Already my pet hate for the year is beginning to crystalise.
Those quotes which get trotted out by people who've found them and then look to bend and adapt the words to fit a recent event. Or the inane quotation which simply doesn't make sense no matter what angle you look at it from.
Bad quotes. Used by good people, badly.
Already the Monroe-isms are creeping into the year ...
"I'm selfish, impatient and a little insecure. I make mistakes, I am out of control and at times hard to handle. But if you can't handle me at my worst, then you sure as hell don't deserve me at my best."
- Marilyn Monroe
If people don't know what your best is or haven't seen it, why on earth should they suffer the worst in the hope things may improve? The saving grace of Miss Monroe for being quoted on this was she was an international icon and pin-up which isn't something we can all achieve, and perhaps if you want to make headway with people there would be merit in showing us the beautiful person who doesn't need a disclaimer to excuse their behaviour.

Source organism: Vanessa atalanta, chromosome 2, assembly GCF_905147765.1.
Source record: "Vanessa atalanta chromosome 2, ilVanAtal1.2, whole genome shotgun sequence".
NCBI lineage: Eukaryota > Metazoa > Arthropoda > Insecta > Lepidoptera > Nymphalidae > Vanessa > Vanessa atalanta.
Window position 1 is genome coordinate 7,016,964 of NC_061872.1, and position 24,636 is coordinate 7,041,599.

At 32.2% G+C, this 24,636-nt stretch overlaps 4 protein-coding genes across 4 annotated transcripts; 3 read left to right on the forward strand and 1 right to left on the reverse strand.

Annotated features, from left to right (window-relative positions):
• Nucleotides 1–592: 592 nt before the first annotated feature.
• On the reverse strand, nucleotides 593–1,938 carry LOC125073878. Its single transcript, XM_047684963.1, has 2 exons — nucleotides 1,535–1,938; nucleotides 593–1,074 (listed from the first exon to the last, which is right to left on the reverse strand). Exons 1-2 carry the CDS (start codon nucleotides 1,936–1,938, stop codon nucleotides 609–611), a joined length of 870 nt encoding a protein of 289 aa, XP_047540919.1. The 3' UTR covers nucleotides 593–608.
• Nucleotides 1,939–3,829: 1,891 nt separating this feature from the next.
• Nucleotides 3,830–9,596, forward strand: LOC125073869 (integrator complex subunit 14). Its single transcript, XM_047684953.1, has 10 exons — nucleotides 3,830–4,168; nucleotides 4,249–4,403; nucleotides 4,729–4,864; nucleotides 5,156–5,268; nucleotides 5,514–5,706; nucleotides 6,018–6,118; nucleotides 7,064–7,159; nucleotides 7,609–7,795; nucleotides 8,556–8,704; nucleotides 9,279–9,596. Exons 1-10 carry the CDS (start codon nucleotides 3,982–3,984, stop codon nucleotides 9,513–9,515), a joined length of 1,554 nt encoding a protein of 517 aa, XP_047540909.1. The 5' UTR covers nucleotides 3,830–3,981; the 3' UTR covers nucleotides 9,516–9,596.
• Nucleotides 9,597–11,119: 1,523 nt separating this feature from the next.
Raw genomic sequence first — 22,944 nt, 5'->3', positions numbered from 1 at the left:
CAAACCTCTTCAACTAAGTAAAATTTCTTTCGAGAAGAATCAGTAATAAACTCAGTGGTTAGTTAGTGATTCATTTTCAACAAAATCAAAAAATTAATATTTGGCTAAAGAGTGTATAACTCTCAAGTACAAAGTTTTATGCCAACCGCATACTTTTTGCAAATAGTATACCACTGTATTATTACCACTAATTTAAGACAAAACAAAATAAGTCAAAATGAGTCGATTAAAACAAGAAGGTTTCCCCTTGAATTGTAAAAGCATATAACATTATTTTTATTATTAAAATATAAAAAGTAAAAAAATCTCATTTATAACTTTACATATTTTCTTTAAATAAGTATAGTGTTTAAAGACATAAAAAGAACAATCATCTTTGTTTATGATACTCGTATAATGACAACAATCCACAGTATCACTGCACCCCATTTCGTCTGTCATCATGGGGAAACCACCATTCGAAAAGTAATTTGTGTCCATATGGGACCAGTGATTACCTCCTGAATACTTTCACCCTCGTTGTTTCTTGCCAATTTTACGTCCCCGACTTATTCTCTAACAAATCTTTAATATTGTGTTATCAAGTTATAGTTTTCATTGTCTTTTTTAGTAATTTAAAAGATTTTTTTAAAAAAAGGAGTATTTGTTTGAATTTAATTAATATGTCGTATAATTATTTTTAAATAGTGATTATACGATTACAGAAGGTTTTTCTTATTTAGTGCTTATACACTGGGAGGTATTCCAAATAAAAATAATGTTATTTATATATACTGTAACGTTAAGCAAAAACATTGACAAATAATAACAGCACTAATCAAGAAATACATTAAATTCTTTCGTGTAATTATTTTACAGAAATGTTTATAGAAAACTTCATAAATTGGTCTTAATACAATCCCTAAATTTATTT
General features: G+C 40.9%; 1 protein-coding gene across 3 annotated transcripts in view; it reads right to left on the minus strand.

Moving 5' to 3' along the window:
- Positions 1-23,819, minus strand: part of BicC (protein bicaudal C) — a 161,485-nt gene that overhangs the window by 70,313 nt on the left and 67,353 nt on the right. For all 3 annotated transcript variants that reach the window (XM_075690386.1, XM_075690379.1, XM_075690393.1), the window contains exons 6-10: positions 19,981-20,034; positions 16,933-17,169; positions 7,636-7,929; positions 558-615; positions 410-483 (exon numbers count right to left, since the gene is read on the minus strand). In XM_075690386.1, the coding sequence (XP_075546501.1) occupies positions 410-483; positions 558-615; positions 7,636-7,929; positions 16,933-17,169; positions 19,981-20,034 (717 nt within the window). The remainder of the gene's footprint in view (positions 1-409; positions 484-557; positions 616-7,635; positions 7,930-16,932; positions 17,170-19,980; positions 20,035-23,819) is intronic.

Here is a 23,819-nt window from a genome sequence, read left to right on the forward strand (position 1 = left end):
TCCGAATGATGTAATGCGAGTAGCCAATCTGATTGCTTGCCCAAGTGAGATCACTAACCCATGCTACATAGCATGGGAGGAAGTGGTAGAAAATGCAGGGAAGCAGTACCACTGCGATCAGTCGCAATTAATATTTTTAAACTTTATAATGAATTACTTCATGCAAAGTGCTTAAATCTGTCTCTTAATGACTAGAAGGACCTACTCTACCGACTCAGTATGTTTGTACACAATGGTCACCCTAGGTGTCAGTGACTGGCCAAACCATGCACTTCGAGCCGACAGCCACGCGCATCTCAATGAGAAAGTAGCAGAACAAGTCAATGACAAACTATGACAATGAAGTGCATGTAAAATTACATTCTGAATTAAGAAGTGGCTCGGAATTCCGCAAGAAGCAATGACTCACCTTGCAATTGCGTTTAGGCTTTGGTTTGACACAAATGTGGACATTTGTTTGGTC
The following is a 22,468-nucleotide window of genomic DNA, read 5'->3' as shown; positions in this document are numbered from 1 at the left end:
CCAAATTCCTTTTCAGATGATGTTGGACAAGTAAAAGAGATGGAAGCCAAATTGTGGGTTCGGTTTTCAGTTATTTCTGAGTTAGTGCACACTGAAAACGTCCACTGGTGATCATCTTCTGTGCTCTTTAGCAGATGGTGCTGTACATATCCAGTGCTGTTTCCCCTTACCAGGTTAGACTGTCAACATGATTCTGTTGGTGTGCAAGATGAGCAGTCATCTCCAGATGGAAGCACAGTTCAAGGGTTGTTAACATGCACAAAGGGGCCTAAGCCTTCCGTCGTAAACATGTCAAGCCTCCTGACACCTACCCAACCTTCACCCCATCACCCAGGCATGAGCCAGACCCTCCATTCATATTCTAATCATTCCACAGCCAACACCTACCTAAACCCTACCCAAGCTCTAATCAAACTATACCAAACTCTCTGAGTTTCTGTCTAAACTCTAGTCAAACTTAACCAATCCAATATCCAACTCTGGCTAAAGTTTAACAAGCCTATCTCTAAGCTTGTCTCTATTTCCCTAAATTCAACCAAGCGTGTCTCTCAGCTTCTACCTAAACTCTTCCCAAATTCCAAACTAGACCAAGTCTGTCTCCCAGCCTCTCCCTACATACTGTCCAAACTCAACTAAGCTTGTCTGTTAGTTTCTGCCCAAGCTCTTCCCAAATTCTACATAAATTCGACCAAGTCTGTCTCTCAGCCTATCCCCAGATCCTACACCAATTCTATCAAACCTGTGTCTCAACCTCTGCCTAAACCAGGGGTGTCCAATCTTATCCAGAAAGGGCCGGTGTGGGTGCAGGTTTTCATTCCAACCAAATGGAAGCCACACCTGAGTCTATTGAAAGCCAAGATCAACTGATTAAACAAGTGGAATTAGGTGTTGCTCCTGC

The above sounds more akin to the manifesto of an egocentric bipolar person in need of assistance. Not exactly inspiring as an outlook for oneself or even from the viewpoint of others.
The misquoted quotation ...
"You never know how strong you are until being strong is the only choice you have."
- pick your author
So far I've found JRR Tolkien and Bob Marley as authors for those. There's also due consideration to be given here to author context, potential for whether this is wisdom dispensed or experienced shared. One was a bicycle hugging, Beowulf loving, Oxford professor with a penchant for writing in code ... the other was a spiritual man who confessed to killing a local law enforcement representative (but not his subordinate), oh and occasionally a musician. Or even if it's attributable to either.
That's without a comparison to similar quotes with the same intention, such as "Even a cornered rat will fight" (unknown), or my own favourite of"When the going gets tough, the tough get going" (Billy Ocean). At least you knew both of those could happily be applied to Danny DeVito in Jewel of the Nile.
To summarise ...
"The problem with quotes on the Internet is that it is hard to verify their authenticity."
- Abraham Lincoln
Don't pick the quote and retrofit a sentiment to it, and then enjoy a celebratory chin stroke. It's the linguistic equivalent of a Chinese symbol tattoo and explaining to the family it's the real you they've never gotten to know. Quotes can serve a purpose, but let's ensure there's a relevant context.